Advantage: Pentecost, big time
Catching is a hazardous job, so let’s not fool ourselves and pretend either of these guys is a safe bet. That said, the guy who is still rehabbing a torn labrum isn’t going to win this category. Susac hasn’t been a paragon himself though, missing games in the minors for injuries to his fingers, a right shoulder impingement, and a concussion among other maladies. This is likely more of a push than anything long term, as Pentecost’s injury, while more severe is ostensibly fixed. Susac seems to pick up nagging injuries here and there, and while none have cost him more than 35 days, the tendency to attract them is of concern.
Pentecost is probably the hotter name given his draft status and his ability to contribute to all five standard categories in fantasy. The injury is a bummer, as is the signing of Russell Martin, which could result in a slower climb for Pentecost, as the Jays have no reason to push him with a quality catcher in place. On pure upside, he’s the guy to take between these two players, but his time to impact and the obstacles in his way mitigate some of that tantalizing potential. Susac is the vanilla option, but vanilla isn’t always bad. He’s not a special player, with all the bells and whistles, but he’s got the chance to be a fantasy glue-guy if he can wrangle regular at-bats either with San Francisco or elsewhere. He’s got enough pop to be a starter even in 12-team leagues if the playing time is there, and while he won’t put you over the top, he’ll allow you to spend earlier picks/more money on other players while not punting the position entirely. All of this is to say Susac is safer, especially in the near-term, while Pentecost carries more long-term upside. The wrinkle though, is that as of right now, today, Susac has the better combination of the two.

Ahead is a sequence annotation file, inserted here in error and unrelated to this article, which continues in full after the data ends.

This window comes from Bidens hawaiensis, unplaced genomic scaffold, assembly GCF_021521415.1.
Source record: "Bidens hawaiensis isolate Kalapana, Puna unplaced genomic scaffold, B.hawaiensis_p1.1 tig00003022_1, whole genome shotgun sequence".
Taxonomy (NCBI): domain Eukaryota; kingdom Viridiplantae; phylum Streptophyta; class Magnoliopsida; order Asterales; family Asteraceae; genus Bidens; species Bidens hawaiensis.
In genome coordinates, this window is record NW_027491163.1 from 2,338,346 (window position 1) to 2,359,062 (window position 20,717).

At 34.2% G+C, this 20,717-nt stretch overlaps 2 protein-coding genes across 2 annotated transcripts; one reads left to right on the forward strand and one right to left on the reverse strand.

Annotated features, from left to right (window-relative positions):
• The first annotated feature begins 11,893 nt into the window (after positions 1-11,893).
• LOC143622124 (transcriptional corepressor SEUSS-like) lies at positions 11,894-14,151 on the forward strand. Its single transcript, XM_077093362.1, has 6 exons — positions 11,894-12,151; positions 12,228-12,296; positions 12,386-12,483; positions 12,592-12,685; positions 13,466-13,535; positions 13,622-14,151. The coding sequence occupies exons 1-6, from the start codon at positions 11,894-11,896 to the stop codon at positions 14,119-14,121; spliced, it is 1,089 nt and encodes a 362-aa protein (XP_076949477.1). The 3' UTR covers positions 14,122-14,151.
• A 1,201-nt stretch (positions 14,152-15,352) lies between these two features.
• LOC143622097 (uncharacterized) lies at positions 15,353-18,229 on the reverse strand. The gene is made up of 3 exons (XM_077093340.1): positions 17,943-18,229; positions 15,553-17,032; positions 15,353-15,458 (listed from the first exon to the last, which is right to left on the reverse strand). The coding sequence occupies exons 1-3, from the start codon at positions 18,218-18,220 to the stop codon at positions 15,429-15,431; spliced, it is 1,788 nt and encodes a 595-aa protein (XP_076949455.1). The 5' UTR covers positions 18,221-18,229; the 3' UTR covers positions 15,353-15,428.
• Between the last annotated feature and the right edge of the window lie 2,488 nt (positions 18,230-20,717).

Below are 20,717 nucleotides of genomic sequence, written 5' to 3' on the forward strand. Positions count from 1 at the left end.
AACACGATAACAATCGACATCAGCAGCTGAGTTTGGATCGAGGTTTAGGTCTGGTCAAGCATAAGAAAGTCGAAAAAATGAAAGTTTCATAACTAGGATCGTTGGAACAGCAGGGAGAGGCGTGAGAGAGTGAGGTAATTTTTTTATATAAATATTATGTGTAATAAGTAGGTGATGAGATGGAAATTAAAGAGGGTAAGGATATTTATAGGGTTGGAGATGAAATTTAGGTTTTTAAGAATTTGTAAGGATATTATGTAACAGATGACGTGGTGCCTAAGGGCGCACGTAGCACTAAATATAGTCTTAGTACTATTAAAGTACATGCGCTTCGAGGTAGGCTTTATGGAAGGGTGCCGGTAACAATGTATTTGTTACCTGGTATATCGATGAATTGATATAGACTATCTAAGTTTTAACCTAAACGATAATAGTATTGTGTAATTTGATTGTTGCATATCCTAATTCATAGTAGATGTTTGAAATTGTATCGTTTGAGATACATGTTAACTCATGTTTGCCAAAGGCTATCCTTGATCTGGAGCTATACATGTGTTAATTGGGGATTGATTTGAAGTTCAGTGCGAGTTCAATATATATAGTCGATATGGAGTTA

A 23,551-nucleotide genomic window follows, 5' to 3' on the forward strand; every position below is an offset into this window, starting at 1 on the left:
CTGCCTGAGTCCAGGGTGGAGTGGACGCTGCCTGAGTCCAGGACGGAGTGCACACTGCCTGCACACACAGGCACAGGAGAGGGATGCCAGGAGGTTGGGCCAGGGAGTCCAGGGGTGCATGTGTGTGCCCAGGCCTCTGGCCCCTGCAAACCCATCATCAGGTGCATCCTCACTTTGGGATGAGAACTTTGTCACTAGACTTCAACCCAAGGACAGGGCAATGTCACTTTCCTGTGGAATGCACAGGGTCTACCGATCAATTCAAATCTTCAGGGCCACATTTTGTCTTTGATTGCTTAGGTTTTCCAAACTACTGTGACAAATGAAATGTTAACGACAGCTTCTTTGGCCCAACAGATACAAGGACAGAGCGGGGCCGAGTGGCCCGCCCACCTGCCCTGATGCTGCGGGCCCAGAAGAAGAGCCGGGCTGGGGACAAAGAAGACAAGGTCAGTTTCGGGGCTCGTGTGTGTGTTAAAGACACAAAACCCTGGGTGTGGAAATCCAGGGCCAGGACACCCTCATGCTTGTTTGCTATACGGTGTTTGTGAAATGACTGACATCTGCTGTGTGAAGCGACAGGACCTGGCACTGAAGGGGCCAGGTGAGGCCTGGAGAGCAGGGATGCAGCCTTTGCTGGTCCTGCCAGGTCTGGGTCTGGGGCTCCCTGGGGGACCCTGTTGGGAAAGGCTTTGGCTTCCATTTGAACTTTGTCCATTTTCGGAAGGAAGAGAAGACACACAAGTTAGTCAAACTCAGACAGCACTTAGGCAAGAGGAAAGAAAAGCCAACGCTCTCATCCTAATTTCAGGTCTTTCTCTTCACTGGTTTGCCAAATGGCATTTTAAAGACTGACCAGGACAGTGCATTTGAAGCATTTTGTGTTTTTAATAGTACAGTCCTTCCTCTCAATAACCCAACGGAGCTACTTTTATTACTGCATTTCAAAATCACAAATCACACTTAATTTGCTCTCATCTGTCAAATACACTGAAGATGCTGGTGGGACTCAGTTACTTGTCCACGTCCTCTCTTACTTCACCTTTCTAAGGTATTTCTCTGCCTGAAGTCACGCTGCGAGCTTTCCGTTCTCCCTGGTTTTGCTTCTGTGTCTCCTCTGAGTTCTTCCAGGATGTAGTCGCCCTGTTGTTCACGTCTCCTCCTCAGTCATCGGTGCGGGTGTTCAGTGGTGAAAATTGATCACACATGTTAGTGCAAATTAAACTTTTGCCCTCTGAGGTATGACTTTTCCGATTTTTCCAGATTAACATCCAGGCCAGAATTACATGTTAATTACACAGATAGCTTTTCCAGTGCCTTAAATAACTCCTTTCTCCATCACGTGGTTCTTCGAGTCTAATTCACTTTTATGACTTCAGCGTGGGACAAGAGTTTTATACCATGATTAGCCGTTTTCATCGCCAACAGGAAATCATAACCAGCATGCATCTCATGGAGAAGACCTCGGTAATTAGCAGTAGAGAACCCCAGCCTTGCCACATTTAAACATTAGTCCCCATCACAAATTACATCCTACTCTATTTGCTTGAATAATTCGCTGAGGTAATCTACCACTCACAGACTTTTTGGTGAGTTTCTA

Estimated Time of Impact
ETA is a popular term for prospect enthusiasts because we all wanna know when we can turn on MLB.tv or our local station and see the guy we’ve been coveting for some time. It’s a useful thing to know — when someone will make their major league debut. But for fantasy, what’s significantly more useful is having some idea of when someone will actually start to make an impact. Some prospects are polished and ready to contribute immediately upon graduating to the bigs. Others are raw but require development at the major league level and could struggle early on (potentially for a season or more) before becoming an asset in fantasy circles. Knowing who falls into which category allows the enterprising owner to grab some post-prospect types on the cheap, and reap the rewards, or alternatively sell high on a raw player right before he debuts, only to watch him struggle.
Susac nor Pentecost are the “raw” type of player, with Susac already having a short but successful MLB stint under his belt, and Pentecost being pegged as a fast mover with a polished approach. It would be easy to declare this a victory for Susac thanks to his 2015 major-league role, but it’s hard to call a backup catcher role “impactful.” Still, one trade makes him an MLB starter, while Pentecost is still rehabbing his labrum tear. Susac likely has at least a two-year advantage on Pentecost in terms of affecting fantasy leagues.
Susac wins the battle 5-4-1, unless you’re actually counting the Cool Name category, in which case it’s a dead heat. Ultimately though, it’s a relatively close call and depending on what your needs are for the position, you could make a case for either guy. I think I’d have sided with the rankings taking Pentecost ahead of Susac going into this, but I am much more ambivalent now. Susac could have a lot going for him if he gets playing time, which is the big question here. Still, Martin’s signing impacts Pentecost’s future playing time too, so it’s not an all-out disadvantage for Susac. Without knowing the composition of my team otherwise, I’d take Susac if forced to choose.
And the winner is… Andrew Susac.
Thank you for reading